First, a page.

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Traveling Safely With Your Dance Costume

Posted by Deborah Nelson on Tue, Mar 05, 2019 @ 12:03 PM


February this year has been the snowiest February since 1962 – the year my baby brother was born during another huge snowstorm, the first week of March! Traveling can be problematic with the many flight delays and cancellations, plus difficulty with car travel. Securing your competition dance costumes may be farther down on your list of concerns. BUT, don’t lose track of your costumes!

If you haven’t had a problem with lost luggage or having forgotten to pack a particular outfit or travel item, then you are a very lucky person! Lost luggage can be a nightmare. Will you ever see your favorite pair of sandals again? Or your favorite jeans? Or – horror of horrors – your beautiful, custom, competition dance costume? It is much easier to replay a pair of sandals, a swimsuit or your favorite pair of jeans than a CUSTOM competition dance costume.

Whether you compete as an individual or part of a team, there are many things that you can do to ensure that your dance costume or costumes are not lost.

If you are in charge of a team:

  • Instruct your team members on what to pack and how to pack it. Stress the importance of following your instructions!
  • If your team is flying - have every team member pack their essential costume pieces (outfit, shoes, tights, and head-pieces, special makeup etc. - items that cannot easily be replaced) in their carry-on luggage.
  • Check (and recheck) to ensure items aren't missing.
  • To avoid wrinkling your costumes, fold or neatly roll and place costumes into a 2-quart plastic zip-lock bag (if your costumes are small enough, that is). This helps prevent wrinkles and will prevent any liquid in your luggage from leaking onto your costumes. If you have large, bulkier costumes, fold or roll neatly into a plastic bag – either an inexpensive dry-cleaning bag or a garment bag. You don’t want to store costumes in plastic, but temporarily, you DO want to protect them from liquid leakage or other items such as makeup that could damage your costumes.
  • A garment bag can be your carry-on item, and is the safest way to transport an expensive, custom dance costume. Of course it needs to meet airlines’ size regulations. And with all the new bare-bones plane tickets, make sure you have carry-on as an option (with or without an extra fee).
  • If you are unable to carry-on your dance costumes and accessories, the next best option for making sure they don’t get lost, is to gate-check your luggage. It is more difficult for the airline to lose these bags, as you have eliminated one part of their journey (from the ticket counter to the plane). Always arrive promptly to the luggage carousel and be watchful. It you don’t, un-watched bags sometimes end up in locked offices or mistakenly in other’s hands.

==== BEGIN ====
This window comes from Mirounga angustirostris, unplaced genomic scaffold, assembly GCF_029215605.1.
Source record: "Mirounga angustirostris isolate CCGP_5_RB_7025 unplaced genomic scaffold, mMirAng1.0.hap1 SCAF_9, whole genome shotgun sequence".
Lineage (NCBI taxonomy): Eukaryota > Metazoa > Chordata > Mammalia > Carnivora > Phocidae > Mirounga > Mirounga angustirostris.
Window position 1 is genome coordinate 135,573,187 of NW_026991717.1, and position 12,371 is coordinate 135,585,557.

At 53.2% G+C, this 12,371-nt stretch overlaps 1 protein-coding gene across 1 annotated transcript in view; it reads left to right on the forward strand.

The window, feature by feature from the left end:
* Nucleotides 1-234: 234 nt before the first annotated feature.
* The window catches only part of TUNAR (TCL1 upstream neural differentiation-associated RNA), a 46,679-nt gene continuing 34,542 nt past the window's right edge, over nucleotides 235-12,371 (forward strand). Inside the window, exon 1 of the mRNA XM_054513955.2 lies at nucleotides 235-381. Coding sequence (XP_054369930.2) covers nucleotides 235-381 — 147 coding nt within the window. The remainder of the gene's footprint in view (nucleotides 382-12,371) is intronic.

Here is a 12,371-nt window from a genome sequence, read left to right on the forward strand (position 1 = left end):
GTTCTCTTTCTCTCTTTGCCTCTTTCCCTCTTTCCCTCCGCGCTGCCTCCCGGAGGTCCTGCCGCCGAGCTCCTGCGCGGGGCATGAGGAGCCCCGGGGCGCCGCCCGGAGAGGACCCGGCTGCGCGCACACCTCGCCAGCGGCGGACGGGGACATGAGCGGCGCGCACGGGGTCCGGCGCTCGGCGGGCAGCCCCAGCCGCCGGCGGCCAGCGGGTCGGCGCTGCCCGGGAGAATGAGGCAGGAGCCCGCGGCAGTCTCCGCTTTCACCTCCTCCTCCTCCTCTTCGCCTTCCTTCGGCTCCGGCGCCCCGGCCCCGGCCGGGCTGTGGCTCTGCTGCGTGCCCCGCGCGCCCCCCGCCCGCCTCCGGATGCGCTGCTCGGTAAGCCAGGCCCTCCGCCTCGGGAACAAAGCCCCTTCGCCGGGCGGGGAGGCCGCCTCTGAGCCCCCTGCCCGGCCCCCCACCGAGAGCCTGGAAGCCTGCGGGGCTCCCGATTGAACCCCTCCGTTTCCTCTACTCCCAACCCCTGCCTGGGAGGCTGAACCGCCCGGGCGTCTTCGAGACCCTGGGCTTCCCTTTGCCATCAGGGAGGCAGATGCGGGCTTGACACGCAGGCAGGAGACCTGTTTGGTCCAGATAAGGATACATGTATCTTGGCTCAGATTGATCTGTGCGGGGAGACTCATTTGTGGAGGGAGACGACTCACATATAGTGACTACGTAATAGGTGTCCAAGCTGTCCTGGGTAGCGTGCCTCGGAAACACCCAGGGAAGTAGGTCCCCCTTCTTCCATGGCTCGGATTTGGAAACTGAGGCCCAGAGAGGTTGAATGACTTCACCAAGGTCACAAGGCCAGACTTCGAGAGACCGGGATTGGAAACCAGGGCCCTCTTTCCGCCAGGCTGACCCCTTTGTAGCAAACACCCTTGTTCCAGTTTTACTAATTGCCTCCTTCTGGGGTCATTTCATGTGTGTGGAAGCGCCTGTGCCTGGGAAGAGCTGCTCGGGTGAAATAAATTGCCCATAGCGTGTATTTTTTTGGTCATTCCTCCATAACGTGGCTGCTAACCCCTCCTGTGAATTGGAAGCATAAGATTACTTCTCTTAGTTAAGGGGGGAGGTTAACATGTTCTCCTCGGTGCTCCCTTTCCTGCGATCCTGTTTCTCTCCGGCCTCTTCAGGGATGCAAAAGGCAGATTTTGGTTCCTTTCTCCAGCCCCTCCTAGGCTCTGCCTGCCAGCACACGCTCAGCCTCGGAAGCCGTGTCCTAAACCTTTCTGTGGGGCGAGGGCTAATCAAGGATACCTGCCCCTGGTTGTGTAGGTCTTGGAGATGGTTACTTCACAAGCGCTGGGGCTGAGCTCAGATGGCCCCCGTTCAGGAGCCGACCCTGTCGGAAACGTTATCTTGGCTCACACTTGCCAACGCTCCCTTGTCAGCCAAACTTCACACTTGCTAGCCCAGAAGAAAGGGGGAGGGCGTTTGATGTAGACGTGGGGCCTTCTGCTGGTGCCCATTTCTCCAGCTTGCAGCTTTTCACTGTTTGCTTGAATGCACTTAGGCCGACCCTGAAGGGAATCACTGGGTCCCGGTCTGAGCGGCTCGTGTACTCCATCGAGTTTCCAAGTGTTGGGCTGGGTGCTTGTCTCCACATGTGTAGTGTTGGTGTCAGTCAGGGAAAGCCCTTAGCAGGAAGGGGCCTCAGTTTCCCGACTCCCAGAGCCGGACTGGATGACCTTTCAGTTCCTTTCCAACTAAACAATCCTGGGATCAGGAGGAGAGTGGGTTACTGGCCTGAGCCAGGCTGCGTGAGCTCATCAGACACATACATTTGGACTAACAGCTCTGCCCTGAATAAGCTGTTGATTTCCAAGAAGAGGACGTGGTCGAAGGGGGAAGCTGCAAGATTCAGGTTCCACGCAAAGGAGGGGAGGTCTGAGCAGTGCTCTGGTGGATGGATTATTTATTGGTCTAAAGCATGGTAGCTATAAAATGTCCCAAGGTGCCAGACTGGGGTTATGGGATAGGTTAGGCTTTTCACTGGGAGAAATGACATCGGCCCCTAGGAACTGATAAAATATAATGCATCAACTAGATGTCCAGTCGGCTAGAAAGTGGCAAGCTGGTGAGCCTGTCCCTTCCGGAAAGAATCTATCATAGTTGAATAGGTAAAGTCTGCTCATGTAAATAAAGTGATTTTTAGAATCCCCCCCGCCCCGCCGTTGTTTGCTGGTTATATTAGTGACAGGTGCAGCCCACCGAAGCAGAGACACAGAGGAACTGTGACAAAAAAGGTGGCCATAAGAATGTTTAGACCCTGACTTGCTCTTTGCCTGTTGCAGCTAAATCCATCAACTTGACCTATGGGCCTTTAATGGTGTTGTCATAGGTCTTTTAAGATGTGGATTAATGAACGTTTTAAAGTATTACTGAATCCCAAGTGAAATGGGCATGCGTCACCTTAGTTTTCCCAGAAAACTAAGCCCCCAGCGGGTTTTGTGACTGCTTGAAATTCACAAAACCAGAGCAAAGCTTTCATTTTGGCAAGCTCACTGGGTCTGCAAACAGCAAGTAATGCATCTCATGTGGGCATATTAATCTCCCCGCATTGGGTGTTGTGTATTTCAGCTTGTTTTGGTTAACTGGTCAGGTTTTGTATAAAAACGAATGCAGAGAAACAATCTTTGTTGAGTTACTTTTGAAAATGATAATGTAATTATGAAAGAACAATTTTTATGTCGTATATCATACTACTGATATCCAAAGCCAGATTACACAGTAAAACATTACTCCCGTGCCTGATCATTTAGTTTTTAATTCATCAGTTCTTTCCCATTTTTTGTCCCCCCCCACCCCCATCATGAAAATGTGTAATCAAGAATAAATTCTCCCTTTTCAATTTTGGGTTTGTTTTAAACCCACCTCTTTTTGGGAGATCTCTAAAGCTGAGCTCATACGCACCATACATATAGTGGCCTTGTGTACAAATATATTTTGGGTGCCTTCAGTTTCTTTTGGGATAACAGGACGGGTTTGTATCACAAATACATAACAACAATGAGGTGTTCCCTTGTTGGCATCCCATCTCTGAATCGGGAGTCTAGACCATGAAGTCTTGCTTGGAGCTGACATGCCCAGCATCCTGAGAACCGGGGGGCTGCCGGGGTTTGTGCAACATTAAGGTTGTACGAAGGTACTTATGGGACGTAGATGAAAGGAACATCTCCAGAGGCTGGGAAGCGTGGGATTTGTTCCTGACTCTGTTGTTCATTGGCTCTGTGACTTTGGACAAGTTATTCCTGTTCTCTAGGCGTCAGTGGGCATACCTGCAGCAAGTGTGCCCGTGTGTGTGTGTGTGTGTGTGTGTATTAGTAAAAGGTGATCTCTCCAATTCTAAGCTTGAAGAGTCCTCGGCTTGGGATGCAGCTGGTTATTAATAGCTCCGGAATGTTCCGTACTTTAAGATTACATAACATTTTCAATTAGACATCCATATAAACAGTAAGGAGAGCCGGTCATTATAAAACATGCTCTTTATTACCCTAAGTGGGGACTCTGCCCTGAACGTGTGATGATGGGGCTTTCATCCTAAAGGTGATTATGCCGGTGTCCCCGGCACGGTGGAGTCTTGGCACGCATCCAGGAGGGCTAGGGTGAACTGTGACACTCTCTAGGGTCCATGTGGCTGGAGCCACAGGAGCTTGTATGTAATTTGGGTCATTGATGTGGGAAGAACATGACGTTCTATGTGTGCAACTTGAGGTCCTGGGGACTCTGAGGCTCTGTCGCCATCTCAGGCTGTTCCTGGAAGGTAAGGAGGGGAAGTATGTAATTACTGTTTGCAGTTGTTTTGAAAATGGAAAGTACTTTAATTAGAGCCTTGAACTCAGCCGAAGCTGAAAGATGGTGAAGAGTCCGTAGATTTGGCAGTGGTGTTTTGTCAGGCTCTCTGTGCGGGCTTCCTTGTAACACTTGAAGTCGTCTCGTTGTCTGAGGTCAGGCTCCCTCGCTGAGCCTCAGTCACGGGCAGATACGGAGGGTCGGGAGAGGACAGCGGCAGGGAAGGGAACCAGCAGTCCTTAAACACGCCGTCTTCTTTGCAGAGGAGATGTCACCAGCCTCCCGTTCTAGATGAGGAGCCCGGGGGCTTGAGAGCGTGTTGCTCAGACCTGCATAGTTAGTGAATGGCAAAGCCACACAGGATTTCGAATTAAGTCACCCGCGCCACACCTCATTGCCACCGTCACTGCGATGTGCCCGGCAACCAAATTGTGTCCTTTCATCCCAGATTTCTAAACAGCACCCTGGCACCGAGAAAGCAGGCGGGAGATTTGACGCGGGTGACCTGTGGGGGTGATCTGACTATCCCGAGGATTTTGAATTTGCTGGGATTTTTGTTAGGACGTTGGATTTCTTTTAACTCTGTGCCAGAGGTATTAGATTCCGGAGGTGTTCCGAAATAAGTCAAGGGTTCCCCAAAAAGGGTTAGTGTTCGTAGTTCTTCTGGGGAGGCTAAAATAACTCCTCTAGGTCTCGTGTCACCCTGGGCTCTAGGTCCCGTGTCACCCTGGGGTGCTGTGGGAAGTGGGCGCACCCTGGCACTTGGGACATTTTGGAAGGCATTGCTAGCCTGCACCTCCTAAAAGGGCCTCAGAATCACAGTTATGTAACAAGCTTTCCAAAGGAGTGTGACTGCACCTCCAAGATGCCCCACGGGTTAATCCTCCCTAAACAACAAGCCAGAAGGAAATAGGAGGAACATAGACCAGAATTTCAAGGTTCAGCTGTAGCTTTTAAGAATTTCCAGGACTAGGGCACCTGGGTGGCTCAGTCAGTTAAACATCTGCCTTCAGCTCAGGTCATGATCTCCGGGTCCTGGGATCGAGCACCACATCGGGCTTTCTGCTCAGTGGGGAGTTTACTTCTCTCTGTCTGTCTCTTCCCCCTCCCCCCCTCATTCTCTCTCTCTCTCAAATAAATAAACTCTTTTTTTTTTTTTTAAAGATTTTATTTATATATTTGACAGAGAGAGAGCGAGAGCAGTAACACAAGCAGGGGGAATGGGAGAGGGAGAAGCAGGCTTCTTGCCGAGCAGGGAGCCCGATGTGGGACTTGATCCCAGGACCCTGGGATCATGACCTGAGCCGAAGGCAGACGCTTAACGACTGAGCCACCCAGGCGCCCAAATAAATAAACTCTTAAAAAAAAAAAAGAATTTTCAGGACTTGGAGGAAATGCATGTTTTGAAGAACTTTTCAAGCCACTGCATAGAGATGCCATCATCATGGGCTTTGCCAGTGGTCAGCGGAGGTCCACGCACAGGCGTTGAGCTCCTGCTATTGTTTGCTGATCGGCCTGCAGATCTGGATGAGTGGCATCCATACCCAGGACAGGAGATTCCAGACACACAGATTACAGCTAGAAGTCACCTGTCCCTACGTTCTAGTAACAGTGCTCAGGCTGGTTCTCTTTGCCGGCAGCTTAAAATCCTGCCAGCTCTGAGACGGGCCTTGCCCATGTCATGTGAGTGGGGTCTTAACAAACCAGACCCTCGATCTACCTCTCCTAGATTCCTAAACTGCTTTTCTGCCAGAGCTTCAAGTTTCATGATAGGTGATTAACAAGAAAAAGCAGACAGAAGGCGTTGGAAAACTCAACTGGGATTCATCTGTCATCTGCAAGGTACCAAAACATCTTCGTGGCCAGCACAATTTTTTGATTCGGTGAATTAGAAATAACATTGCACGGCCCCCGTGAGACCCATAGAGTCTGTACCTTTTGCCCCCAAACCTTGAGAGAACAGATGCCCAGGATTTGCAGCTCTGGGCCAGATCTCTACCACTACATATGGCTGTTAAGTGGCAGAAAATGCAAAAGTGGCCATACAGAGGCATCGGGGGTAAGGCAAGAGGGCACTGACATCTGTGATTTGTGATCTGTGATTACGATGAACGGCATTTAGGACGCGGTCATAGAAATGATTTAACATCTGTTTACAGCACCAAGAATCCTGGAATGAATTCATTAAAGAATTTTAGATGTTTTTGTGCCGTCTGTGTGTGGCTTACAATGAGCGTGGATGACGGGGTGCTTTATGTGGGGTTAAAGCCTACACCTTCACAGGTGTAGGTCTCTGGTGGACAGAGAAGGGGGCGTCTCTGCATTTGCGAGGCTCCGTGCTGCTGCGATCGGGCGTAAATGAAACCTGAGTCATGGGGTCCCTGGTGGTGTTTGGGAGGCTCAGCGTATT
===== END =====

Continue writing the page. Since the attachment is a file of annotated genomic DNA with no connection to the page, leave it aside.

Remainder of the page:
• If you are traveling by bus or train, make sure no luggage gets left behind. Be very observant about where your luggage is, at all times.
  • Another option might be to ship your costumes ahead of your travels, to either a trusted friend or to the hotel you are staying. Shipping (with tracking) to arrive before you leave allows you to keep tabs on where your package is, and you can relax when tracking documents arrive. Be sure to pack according to safe shipping regulations (with items encased in plastic).
  • Do a 'costume check' immediately upon arrival - to double-check that your team has all luggage, first of all, and then secondarily, that all their costume items are there. At this time, if you have to replace something, you have more time to scramble, rather than waiting until right before your team dresses for your performance.
  • Plan ahead and bring extra tights, gloves, gauntlets, headpieces, and makeup or dance briefs.  That way, if a team member forgets one of these secondary items, you’ll be able to avoid an emergency! Have a strict policy in place that anyone without their costume/uniform will not perform at the event. Stick to this, even if a star performer is left out!
  • PLAN for the unexpected with contingency options – if costumes are lost, what can you wear instead?

If you are traveling as a solo performer, take into consideration the same information as was noted for teams. If your costume is lost or damaged, you will need to consider if you can still perform with the damage, fix part or all of the damage, if you can borrow someone else’s costume, or if you can buy a new costume to ‘make do’.

Happy traveling to everyone! Don’t forget to always take extra care to keep your luggage with you and undamaged.


This article was submitted in the March 2019 issue of Minnesota Dancer

© Deborah J. Nelson/Satin Stitches Ltd.

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Tags: Custom Performance Costumes, Minnesota Dancer Magazine


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